The discipline of staying power – The value of your PR campaign is far greater than the value of your media placement
In a world of nanosecond attention deficits and on-demand everything, true PR is the great brand differentiator. Marketing managers, media buyers and brand custodians need to evaluate the risk of data saturation and the value of structured and innovative PR.
PR is not popularity relations. It is public relations. The merit of deep-value PR cannot be measured by quantitative metrics alone. Transformative PR campaigns are a narrative of brand, with a beginning and the potential to build credibility and brand authenticity over time. The messaging of truly fundamental PR campaigns endures long after the initial activation has concluded.
In a world where data awareness has become commonplace, there’s a risk of overemphasising quantitative metrics instead of valuing the nuances of PR. Products and services are coveted and consumed by people, not algorithms.
Computing power and algorithmic modelling, at least for now, can’t outmatch a flawless PR campaign. If that were possible, smaller brands would never outperform relative to their purchasing power for media presence. When brands achieve viral impact, it’s often not because of some algorithmic wizardry or the deployment of significant media spend. It’s because a PR consultancy has skilfully shaped, targeted, and deployed messaging that is authentic to the brand, in an original way.
Investment specialists advise investors to never attempt their luck, by trying to time the market. Much of the same logic resonates with PR. You can’t guess public opinion or reaction, you can only respond to it with authentic messaging.
Social media and digital platforms have allowed a level of quantitative tracking that makes brands and campaign managers feel confidently in control of their PR. But the accessibility of shallow social media statistics (likes and shares), can trigger a fallacy of achievement. Social media clicks and likes are fleeting, and the risk of anonymous click farm users inflating those likes and shares is real and now well documented.
The question for business and their brands is do you wish to attain a hundred thousand likes from users unrelated to your market or proximity? Or do you wish to engage with a core market of current and potential customers?
The risk of social media hijacking by clever rival brands has been proven. The American NFL Superbowl remains one of the most targeted and expensive marketing spaces. During the 2015 event, Volvo ran a brilliant campaign, hijacking all rivals with a simple social media hashtagging call-to-action, offering one car to the winner if they tagged a loved one in a post with Volvo’s chosen handle. The cost of one vehicle was negligible compared to the multimillion-dollar broadcast ads placed by rival car brands. Volvo’s ‘greatest interception’ social media PR campaign has become a reference study for the vulnerability and opportunity of agile PR and social media platform awareness.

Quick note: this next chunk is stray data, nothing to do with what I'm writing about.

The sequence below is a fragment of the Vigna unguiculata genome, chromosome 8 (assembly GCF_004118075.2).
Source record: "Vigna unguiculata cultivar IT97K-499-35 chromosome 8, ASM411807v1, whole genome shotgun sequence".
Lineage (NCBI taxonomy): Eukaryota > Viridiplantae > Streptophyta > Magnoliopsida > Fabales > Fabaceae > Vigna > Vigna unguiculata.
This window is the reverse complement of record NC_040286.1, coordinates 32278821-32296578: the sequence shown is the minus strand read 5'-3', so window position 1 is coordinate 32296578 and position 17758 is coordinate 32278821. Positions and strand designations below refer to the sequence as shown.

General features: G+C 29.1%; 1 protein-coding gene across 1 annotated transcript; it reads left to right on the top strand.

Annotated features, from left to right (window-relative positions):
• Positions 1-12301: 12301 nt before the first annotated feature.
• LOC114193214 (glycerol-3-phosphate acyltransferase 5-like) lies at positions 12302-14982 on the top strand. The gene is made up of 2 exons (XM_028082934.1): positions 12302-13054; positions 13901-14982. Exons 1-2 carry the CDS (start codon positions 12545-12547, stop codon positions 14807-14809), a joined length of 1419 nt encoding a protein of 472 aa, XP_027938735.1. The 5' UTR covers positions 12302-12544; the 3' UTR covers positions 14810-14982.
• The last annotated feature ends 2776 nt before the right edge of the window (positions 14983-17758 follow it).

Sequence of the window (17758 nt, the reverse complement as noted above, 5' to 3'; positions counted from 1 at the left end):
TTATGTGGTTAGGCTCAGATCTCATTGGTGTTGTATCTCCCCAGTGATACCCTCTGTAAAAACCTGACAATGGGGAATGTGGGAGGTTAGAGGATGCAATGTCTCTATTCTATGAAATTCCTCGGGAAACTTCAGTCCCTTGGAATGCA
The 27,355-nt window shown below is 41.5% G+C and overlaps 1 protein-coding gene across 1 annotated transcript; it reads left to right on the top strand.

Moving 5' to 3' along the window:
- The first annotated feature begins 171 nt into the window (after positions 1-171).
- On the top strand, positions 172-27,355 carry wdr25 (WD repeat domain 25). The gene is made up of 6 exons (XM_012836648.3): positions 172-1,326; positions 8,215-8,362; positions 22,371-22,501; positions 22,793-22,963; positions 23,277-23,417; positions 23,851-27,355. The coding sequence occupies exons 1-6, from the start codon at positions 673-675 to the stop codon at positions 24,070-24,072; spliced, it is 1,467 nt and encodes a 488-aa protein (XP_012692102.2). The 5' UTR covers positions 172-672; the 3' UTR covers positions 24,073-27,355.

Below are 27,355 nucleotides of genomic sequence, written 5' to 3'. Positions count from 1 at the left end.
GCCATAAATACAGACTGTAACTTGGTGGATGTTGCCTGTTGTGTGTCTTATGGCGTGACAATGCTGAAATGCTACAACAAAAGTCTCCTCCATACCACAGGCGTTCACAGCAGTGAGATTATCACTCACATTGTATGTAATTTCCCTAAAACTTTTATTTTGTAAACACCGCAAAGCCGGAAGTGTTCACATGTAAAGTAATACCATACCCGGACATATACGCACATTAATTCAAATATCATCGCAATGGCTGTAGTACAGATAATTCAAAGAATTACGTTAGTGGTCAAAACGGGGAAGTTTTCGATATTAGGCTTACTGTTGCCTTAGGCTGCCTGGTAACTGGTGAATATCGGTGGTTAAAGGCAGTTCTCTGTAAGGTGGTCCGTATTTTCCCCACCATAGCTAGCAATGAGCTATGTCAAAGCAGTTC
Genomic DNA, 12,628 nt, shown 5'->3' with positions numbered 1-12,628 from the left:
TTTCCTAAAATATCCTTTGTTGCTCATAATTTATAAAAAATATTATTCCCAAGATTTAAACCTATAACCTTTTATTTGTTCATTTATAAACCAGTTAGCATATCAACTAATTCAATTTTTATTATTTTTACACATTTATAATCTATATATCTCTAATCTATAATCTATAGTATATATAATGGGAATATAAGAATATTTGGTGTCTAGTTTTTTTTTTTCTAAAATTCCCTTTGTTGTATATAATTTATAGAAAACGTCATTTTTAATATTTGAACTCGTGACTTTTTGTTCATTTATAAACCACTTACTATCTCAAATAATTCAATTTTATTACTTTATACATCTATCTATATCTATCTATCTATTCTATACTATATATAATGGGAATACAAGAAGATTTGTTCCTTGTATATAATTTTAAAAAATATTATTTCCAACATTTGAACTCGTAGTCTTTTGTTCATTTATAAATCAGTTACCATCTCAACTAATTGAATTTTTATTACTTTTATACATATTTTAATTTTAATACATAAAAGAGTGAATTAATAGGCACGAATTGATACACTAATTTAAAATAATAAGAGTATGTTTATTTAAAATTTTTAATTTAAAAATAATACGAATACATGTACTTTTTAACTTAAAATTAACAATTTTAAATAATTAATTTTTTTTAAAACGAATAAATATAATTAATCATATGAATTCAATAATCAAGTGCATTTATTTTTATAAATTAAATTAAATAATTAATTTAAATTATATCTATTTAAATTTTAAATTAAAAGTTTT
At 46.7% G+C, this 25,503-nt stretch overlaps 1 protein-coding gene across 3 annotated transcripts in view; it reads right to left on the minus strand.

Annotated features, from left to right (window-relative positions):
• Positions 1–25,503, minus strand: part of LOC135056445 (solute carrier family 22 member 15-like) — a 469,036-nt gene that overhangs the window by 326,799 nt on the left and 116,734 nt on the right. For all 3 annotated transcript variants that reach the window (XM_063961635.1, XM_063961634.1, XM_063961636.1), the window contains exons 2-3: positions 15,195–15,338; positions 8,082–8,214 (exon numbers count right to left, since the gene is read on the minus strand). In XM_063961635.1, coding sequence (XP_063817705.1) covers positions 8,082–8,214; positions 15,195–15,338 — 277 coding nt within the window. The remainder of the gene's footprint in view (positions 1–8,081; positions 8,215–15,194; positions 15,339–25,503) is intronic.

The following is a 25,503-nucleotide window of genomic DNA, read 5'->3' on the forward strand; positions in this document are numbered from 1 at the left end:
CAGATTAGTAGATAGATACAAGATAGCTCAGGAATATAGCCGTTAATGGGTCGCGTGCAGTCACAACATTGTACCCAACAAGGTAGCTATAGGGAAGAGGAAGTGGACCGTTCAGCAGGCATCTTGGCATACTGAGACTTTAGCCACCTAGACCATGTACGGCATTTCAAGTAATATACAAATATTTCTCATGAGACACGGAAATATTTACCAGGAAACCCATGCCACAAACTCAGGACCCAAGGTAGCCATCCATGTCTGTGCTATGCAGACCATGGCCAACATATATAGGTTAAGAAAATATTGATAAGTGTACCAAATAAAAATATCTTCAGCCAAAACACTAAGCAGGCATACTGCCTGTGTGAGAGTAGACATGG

An obsession with prominent media placement disregards the humanity and cognition of any target audience. Powerful social media influencers can be polarising, and not all brand associations with them are positive. Superficial reach and engagement numbers might look amazing, but it’s certainly not the whole picture.
Impactful PR campaigns prioritise the message, not the medium. An awkwardly contrived campaign will fail across all platforms, with its message being ignored or derided, just as a resonant message will echo for years beyond its original media scheduling.
The art of PR is never measured solely in the cost and context of media placement. Pricing wars are a race to the bottom. A human recommendation is perhaps the most powerful endorsement available and is not easily acquired or bought. The influence of skilful PR triggers peer group recommendations that bear fruit months, and even years, later when a potential customer encounters a specific scenario.
PR is about public engagement. Not popularity. The tyranny of numbers and metrics, driven by the promise of viral social sharing, has unfairly undone a longitudinal view that places PR as a continual conversation between a brand and the public, with effects that last way beyond any specific paid media placement.
For anything to become top of mind, people need to think about it, consider it and frame it in the context of themselves. And that only happens with a sense of conversation, not acquisition.